To efficiently synthesize KIP in vitro with the TNT wheat germ extract system, we created a construct missing the first 42 aa but containing the MEINOX interacting domain (MID) and HD, *KIP43–360.

For coimmunoprecipitation assays, (i) 50 ng of the full-length purified recombinant protein was mixed with 10 μl of radiolabeled KN1 or KIP, for 2 h at 4°C in 100 μl PB buffer (20 mM Tris[center dot]HCl, pH 7.5/50 mM NaCl/25 mM KCl/0.2% Triton X-100/1% BSA), (ii) 100 ng of monoclonal T7 antibodies (Novagen) and 50 ng of polyclonal glutathione S-transferase (GST) antibodies were added to the binding reaction for 2 h at 4°C, (iii) 10 μl protein A and G-coated magnetic beads (Dynal, Great Neck, NY) were added to the binding reaction for 1 h at 4°C, and (iv) the beads were pelleted and washed five times in PB buffer. The bound proteins were eluted with 25 μl of SDS-loading buffer (50 mM Tris[center dot]HCl, pH 6.8/100 mM DTT/2% SDS/0.1% bromophenol blue/20% glycerol) then separated by 10% SDS/PAGE. The gels were dried and developed for 24 h by autoradiography using standard methods (36).

Selection and Identification of the KN1 DNA-Binding Sequence.

To synthesize a pool of degenerate double-stranded DNA (dsDNA), a single-stranded, 60-bp oligonucleotide [selection and amplification binding assay (SAAB) oligo] was synthesized (5′-GAGAGGATCCAGTCAGCATG(N)20CTCAGCCTCGAGAATTCCAA-3′) that contained 20 degenerate nucleotides flanked by 20-bp PCR primer binding sites. In addition, 3′ and 5′ primers were synthesized that were complementary to the PCR primer binding sites. BamH1 and EcoR1 restriction enzymes sites (underlined) were located on the 5′ and 3′ PCR handles, respectively. The 3′ primer was annealed to the SAAB oligo, and Klenow fragment (Panvera/Takara, Madison, WI) was used to synthesize a pool of dsDNAs. The SAAB was used to identify the KN1 DNA-binding motif as described (18). Twenty five clones identified in the screen were sequenced (see Fig. Fig.33).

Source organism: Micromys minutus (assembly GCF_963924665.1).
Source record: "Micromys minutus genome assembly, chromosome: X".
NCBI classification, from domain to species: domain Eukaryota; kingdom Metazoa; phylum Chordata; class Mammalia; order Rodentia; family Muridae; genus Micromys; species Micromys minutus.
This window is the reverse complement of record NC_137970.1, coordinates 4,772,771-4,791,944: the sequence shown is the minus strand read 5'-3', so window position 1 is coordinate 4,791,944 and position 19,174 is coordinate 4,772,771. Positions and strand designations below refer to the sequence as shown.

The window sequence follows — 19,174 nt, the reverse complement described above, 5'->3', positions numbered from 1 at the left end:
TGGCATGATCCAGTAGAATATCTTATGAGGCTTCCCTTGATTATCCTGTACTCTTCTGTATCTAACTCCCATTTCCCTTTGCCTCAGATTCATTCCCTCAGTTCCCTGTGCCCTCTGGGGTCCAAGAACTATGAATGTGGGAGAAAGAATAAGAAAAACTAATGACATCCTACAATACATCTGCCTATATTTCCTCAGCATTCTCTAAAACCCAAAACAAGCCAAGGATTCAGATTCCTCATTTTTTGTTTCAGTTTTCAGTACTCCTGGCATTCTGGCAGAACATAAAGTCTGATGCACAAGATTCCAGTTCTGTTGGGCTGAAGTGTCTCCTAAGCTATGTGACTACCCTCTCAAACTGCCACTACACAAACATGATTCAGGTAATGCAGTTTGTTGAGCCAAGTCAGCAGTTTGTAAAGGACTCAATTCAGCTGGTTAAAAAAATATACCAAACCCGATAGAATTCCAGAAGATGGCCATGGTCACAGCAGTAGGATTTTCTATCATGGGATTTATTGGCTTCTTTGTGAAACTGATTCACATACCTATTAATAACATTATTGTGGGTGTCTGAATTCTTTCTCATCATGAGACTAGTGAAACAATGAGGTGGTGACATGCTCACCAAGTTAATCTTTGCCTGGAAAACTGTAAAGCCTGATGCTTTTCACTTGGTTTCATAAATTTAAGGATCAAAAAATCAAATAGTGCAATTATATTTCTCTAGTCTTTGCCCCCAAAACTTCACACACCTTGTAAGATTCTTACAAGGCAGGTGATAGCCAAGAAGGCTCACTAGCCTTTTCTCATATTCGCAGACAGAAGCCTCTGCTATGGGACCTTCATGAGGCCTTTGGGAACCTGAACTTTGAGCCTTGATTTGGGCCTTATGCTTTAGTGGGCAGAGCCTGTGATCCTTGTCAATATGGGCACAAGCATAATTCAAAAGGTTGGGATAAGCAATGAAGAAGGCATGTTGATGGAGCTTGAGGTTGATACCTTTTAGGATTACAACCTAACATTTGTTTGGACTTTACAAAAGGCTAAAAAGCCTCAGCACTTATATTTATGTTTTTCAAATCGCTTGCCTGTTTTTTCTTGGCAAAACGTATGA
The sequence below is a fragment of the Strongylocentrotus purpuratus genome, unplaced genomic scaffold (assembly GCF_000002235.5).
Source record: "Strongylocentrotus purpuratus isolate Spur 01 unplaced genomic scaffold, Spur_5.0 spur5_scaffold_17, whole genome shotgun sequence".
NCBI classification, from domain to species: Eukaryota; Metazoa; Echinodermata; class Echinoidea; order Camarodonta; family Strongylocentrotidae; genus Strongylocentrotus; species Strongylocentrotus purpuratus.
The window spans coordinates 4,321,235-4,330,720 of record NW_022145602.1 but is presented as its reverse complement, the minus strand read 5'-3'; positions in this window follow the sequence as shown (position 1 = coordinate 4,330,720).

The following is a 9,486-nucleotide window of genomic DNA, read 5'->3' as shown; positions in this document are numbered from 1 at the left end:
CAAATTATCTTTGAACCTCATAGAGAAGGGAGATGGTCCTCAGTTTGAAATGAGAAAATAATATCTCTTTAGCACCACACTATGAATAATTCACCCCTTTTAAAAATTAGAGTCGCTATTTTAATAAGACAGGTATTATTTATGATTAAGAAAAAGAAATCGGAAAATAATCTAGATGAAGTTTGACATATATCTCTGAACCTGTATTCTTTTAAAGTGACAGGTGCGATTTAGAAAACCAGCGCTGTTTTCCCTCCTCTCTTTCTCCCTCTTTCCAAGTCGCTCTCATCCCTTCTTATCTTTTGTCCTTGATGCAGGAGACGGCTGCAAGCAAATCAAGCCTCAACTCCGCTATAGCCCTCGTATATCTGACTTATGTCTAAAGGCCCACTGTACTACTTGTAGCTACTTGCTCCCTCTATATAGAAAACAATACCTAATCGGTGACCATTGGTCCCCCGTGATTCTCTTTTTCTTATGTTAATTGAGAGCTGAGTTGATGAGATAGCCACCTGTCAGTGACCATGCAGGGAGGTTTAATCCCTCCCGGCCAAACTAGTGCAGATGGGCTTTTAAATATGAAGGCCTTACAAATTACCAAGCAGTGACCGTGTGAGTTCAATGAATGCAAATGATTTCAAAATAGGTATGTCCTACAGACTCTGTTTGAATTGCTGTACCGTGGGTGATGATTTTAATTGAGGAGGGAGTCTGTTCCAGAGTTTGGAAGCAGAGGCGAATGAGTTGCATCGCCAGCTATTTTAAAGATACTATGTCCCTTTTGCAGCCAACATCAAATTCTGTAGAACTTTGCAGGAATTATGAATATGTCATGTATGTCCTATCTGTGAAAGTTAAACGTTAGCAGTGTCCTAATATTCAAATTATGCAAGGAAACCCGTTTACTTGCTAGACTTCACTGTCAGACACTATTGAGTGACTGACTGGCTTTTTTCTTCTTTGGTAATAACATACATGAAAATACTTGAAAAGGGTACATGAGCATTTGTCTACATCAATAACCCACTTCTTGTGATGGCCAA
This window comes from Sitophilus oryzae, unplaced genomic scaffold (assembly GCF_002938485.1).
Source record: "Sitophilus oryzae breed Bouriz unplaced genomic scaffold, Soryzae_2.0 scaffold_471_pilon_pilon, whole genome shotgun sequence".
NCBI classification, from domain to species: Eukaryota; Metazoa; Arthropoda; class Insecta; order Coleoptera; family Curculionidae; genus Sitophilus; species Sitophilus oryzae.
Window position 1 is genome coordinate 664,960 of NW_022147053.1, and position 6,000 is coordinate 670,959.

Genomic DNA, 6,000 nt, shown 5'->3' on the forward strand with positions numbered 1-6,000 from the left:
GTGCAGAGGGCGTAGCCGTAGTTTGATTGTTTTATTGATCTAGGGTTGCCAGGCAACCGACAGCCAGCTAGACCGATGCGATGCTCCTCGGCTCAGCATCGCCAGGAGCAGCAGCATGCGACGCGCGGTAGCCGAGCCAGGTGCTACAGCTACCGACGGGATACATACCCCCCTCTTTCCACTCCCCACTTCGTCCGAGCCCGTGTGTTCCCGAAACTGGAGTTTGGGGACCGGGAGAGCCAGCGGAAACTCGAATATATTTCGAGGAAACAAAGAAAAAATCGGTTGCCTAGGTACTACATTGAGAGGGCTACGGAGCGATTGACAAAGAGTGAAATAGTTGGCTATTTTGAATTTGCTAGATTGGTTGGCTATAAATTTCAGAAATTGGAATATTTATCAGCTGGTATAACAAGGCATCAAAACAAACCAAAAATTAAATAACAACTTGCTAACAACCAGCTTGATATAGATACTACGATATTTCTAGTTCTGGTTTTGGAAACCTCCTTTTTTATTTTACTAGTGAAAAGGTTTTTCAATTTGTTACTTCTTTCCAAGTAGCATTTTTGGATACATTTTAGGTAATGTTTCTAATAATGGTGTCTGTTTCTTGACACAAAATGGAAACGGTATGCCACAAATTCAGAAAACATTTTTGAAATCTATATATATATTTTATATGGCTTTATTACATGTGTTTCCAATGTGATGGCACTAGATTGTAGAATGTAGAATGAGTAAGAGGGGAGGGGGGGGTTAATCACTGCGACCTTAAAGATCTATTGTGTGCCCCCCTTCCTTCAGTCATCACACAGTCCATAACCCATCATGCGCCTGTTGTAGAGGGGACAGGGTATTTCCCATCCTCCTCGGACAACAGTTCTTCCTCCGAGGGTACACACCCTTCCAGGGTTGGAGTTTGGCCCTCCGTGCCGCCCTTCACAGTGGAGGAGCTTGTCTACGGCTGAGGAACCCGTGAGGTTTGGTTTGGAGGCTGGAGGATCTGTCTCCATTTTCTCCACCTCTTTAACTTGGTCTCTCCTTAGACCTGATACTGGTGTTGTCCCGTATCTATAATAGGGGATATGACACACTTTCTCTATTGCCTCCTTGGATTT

Figure 3
Selection and amplification of the KN1 DNA-binding motif. In some cases more than one DNA motif was found on SAAB clone. * designates identical SAAB clone.

EMSA.